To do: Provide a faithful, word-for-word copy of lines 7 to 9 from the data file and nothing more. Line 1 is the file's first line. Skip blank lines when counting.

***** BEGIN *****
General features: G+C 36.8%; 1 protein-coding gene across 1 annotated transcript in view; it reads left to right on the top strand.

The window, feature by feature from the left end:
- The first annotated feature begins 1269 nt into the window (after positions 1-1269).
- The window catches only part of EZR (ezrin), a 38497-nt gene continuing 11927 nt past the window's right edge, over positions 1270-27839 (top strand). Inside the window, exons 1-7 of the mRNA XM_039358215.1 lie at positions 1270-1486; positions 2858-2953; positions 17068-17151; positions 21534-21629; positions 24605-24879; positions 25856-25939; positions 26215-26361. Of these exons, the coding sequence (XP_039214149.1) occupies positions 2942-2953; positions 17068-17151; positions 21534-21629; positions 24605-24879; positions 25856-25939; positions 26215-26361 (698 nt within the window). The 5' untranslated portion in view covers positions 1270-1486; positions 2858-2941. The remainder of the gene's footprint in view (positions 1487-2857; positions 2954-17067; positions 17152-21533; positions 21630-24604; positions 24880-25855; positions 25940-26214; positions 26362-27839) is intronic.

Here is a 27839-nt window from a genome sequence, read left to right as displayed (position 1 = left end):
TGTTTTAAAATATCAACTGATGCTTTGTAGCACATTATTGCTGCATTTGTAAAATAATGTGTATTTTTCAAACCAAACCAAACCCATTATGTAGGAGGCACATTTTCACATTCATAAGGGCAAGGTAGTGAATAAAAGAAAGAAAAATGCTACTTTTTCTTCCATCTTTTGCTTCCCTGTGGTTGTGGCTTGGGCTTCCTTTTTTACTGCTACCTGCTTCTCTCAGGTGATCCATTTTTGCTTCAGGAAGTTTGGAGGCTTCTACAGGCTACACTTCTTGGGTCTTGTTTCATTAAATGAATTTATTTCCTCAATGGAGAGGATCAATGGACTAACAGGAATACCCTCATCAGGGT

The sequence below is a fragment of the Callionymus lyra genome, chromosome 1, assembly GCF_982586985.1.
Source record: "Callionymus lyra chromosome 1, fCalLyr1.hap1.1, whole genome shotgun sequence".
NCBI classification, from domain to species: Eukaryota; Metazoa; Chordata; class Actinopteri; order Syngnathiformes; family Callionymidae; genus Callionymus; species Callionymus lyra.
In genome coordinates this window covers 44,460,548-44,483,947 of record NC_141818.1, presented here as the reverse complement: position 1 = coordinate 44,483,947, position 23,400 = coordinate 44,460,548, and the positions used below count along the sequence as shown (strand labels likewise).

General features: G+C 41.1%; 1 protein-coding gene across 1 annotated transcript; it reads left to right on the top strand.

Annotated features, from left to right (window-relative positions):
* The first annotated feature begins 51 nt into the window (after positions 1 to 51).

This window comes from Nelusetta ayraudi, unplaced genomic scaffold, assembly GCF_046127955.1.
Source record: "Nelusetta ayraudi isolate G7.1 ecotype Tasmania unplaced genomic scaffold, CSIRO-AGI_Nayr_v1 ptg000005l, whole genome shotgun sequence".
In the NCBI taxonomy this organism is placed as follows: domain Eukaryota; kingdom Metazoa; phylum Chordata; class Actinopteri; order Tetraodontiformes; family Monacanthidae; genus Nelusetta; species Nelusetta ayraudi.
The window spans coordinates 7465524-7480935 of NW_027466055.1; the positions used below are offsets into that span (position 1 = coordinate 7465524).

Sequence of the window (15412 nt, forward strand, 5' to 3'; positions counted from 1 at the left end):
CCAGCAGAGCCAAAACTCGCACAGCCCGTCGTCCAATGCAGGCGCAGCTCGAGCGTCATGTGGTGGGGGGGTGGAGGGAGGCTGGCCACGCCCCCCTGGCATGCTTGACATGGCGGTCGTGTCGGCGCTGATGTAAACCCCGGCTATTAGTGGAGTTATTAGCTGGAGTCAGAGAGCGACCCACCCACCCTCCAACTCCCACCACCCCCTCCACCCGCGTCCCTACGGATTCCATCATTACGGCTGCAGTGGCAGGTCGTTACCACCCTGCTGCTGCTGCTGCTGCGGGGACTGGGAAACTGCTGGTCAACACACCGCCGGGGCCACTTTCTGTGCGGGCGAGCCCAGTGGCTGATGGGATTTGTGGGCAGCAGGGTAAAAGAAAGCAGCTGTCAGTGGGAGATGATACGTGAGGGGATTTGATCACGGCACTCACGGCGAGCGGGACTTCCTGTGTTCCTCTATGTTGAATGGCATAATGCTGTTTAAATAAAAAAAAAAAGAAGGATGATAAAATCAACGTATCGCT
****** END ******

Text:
The sequence below is a fragment of the Callionymus lyra genome, chromosome 1, assembly GCF_982586985.1.
Source record: "Callionymus lyra chromosome 1, fCalLyr1.hap1.1, whole genome shotgun sequence".
NCBI classification, from domain to species: Eukaryota; Metazoa; Chordata; class Actinopteri; order Syngnathiformes; family Callionymidae; genus Callionymus; species Callionymus lyra.